Now, “Joy to the World,” part 2 of his hymn, is based on verses 4-9. Verse 4, there on page 339 in your hymnals, says, “Shout for joy to the Lord, all the earth,/Burst into jubilant song with music.” When Watts wrote that first line of his hymn, “Joy to the world, the Lord is come!” that’s his way of giving us that shout for joy. Remember Watts grew up hearing his fellow churchgoers singing Psalm 98 in a version that said, “All earthly creatures, praise the Lord God/And sing for joy at His behest.” The singing for joy gets swallowed up in the awkward English phrases, buried there in how the psalm is translated. While those words remain true to Scripture, Watts instead puts the “shout for joy” on our lips as we sing those four first big notes, “Joy to the world.”

And why not give us a hymn that truly shouts for joy? Psalm 98 declares the marvelous things that God has done. When Psalm 98 was written, the writer could look back and see God’s power in creating the world, saving His people from slavery in Egypt, and being with His people in the Temple. Yet, now that Christ has come, now that Christ was born this day, our shouts for joy take on an even more triumphant tone. The Savior is here. God has sent His Son to save His people from sin and death. Isaac Watts gives us this full shout for joy with those four notes, “Joy to the world!” By criticizing Watts, people were missing out on the sermon he was preaching just with those four victorious notes. The world can sing and shout with full joy, because Christ the Lord has come!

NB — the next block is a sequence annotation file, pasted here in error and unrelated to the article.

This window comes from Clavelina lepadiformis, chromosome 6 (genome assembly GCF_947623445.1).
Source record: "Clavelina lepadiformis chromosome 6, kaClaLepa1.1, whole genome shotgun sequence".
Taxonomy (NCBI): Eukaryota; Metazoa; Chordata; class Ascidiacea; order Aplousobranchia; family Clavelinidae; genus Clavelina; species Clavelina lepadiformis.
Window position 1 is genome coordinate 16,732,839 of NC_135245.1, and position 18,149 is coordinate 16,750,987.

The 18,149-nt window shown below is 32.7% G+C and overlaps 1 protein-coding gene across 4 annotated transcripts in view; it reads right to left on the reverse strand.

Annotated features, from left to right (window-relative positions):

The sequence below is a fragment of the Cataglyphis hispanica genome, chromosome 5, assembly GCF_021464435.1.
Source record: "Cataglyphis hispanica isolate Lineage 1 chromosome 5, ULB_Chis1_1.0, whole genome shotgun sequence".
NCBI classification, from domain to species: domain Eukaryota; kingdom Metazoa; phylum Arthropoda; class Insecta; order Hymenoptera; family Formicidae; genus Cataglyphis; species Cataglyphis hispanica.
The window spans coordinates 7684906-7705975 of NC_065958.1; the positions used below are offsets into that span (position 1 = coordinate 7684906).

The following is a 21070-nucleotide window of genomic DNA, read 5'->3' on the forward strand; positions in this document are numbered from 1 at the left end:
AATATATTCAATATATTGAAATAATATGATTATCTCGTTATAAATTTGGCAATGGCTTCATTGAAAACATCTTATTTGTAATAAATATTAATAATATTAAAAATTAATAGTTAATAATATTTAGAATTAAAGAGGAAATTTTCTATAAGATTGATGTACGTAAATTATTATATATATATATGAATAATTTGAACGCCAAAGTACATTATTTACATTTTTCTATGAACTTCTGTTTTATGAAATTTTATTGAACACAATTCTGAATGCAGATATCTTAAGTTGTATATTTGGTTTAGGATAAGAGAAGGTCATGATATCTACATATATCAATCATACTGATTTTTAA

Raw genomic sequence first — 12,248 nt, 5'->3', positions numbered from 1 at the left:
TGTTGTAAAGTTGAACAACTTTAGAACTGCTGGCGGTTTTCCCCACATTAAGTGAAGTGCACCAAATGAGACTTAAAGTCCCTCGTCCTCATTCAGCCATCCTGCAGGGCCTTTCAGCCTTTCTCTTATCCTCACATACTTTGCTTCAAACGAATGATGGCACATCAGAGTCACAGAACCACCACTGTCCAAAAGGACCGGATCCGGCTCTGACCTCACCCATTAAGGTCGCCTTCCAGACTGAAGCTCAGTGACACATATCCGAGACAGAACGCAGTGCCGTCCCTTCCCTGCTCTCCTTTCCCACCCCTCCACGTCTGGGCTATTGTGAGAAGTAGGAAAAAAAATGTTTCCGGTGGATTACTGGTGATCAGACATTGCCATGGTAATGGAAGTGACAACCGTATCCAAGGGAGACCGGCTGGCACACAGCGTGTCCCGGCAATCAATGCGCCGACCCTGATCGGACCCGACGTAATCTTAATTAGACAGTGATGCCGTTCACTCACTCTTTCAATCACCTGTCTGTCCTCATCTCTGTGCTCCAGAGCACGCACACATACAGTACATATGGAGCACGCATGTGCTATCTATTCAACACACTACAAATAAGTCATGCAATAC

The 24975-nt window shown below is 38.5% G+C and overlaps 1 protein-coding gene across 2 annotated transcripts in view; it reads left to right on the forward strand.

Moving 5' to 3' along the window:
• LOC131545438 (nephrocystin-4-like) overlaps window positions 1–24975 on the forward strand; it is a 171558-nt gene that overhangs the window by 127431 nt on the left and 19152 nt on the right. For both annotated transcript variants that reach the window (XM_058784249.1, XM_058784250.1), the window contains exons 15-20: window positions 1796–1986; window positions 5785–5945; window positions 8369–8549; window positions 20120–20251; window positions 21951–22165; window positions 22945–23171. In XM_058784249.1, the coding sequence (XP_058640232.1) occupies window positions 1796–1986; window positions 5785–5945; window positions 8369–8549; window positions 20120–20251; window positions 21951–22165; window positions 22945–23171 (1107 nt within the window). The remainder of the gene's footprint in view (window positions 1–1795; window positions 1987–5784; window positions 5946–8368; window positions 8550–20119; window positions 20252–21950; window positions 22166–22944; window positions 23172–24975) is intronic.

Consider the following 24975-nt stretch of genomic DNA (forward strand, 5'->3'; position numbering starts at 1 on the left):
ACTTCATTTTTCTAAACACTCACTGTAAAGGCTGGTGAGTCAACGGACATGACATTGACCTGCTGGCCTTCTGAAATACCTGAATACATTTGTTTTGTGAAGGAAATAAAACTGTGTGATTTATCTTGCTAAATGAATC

Watts was changing up how the words of Psalm 98 were translated for singing in order to help the people sing out the meaning of Scripture. Jump down to verses 7-8 of Psalm 98 where it says, “Let the sea resound, and all that is in it;/The world, and all who live in it./Let the rivers clap their hands,/Let the mountains sing together for joy.” These words match the idea in many psalms that all of creation praises God.

What Watts does with these verses is a wonderfully poetic way of driving home the point that the whole Creation celebrates the Savior. Watts takes these different parts of the created world, puts them all together in that one line in stanza 2 of “Joy to the World,” “While fields and floods, rocks, hills, and plains,/Repeat the sounding joy.” Fields and floods, rocks, hills, and plains. Watts the poet puts all of that together to really emphasize that every portion of God’s Creation is celebrating today. It’s a truth based on Psalm 98, put into different words in poetry, in order to remind us today as we’re out and about on Christmas Day that every field, every body of water, every rock, every hill, every plain that we see praises God for sending His Son into the world.